The NRL has relieved its cohort of former players from Bunker duties in a bid to “simplify” decision-making and reduce officiating errors on the eve of the 2020 finals.
As flagged by head of football Graham Annesley on Monday, a proposal to tweak Bunker processes was taken to the ARL Commission and ratified ahead of round 19.
The new Bunker protocols will see just one Bunker review official ruling on referrals for the rest of the season, starting with Thursday’s Rabbitohs-Bulldogs clash.
Those Bunker officials will be drawn from the existing NRL referees squad, with the likes of ex-first graders Bryan Norrie, Beau Scott, Ben Lowe and Ben Galea no longer required on game day.
Annesley pointed to the “different views in the Bunker” in his explanation of how Roosters prop Lindsay Collins was denied a try against Newcastle due to obstruction.
The former referee conceded the no-try call was incorrect, saying “it should have been a try today, tomorrow, every day of the week it should have been a try.”
The move to have just one official in the Bunker mirrors what was deemed a risky on-field shift from two referees to one earlier this year, a shake-up that in conjunction with the six-again rule has been credited for more expansive play in 2020.
“Earlier this year the change from two on-field referees to one has simplified officiating, resulting in a high standard being maintained so far this season,” Annesley said.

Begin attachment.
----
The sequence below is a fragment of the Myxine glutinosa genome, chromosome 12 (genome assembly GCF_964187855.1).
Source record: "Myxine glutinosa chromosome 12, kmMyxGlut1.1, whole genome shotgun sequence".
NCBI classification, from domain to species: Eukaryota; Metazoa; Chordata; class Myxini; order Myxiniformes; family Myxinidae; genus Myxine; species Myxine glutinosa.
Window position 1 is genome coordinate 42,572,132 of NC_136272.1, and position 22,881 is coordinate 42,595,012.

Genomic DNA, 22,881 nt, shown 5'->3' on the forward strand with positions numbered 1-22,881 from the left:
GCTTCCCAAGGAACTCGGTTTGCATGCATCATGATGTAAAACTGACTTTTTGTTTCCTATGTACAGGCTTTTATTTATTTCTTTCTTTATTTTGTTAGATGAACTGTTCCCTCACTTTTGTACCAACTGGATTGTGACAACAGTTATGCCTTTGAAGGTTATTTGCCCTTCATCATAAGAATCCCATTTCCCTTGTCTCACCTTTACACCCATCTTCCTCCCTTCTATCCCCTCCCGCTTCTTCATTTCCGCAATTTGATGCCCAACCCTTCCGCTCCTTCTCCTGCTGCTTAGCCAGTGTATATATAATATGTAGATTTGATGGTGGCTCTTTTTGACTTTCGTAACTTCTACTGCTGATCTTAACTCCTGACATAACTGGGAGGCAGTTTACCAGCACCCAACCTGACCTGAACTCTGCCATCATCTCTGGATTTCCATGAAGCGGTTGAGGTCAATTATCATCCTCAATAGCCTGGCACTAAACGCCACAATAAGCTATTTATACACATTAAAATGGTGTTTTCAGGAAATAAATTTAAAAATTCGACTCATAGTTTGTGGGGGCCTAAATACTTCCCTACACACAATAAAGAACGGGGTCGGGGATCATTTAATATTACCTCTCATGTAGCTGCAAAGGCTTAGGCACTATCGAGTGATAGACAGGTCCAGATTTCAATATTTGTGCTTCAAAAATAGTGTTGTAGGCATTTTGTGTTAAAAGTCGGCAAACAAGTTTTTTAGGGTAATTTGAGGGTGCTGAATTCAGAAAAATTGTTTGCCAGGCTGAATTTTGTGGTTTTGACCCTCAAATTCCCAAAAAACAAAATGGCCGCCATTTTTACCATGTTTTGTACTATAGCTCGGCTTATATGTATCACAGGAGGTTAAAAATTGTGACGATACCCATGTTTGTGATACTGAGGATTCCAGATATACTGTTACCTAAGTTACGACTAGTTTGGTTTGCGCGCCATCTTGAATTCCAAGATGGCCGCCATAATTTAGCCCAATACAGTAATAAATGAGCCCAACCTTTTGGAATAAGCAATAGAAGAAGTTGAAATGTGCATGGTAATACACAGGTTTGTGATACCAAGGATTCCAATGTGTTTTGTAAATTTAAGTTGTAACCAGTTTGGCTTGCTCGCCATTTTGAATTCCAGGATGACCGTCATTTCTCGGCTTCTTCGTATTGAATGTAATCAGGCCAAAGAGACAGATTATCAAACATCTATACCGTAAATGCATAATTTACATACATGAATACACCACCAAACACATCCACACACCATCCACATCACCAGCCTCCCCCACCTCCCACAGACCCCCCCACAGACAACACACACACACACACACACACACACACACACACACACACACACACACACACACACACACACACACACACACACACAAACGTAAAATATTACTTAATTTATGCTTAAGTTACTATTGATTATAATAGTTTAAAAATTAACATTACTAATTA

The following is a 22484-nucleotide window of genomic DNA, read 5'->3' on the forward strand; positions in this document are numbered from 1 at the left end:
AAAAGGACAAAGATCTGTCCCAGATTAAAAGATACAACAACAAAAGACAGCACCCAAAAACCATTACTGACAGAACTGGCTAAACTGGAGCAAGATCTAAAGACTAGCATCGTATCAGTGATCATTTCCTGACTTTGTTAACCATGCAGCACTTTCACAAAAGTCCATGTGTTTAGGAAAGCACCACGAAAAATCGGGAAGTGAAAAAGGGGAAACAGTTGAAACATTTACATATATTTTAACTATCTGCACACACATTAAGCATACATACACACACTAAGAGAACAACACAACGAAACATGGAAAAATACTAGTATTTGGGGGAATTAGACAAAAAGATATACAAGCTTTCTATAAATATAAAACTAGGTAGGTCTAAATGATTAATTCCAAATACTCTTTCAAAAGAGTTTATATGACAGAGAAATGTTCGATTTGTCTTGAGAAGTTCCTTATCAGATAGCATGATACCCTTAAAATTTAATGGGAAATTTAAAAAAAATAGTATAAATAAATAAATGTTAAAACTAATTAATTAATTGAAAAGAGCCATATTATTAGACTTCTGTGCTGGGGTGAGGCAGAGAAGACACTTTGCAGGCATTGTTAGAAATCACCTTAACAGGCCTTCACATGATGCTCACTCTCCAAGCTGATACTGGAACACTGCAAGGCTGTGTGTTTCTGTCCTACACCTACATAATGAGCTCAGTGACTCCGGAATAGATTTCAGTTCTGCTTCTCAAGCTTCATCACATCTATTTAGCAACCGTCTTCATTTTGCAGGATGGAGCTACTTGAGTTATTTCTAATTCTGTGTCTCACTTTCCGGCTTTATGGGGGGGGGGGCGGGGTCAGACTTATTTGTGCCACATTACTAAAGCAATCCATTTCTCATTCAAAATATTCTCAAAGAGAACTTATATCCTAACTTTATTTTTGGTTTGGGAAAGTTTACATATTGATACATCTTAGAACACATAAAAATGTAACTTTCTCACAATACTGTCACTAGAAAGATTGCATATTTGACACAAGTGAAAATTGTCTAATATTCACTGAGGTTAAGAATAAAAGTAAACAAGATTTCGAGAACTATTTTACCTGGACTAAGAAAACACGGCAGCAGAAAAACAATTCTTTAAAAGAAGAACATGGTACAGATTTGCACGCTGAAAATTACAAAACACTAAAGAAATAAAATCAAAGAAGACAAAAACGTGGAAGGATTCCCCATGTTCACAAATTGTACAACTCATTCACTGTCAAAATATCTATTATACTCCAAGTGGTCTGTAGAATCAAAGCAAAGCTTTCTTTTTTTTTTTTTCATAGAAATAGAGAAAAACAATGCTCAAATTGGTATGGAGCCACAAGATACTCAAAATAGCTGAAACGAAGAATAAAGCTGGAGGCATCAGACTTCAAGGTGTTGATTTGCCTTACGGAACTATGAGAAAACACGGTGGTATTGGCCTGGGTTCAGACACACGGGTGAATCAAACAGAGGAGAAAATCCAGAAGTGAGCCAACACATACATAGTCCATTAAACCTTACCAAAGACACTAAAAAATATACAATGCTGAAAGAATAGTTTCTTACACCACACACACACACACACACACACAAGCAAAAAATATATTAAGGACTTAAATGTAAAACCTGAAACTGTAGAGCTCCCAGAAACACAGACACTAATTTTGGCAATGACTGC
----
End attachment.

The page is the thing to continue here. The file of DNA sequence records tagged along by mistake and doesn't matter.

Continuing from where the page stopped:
“Referees have demonstrated increased confidence to make their own decisions.”
“Similarly, by reducing the number of people involved in the review process, we feel Bunker officials will also feel more confident in making decisions without consultation, thereby avoiding potential conflicting views or doubt that may on occasions be created by the involvement of a second review official.”
Whistleblowers Ashley Klein, Henry Perenara, Steve Clark, Steve Chiddy and Jared Maxwell – who was on Bunker duty when Collins’ try was denied last Saturday – have been appointed as video referees for round 19.
As stressed on Monday, Annesley said the Bunker changes would be undetectable to fans beyond the final decision made.
“These changes will be invisible to our clubs and fans on game day,” he said.
"The primary expectation of everyone involved in the game is to see the Bunker make prompt, accurate decisions.
“They have no interest in what happens behind the scenes so they will notice no difference during games other than what we believe will be improved decision-making.”
The Bunker changes, along with all aspects of on-field and officiating matters, will be reviewed by the NRL’s football department and put to the Commission during the off-season.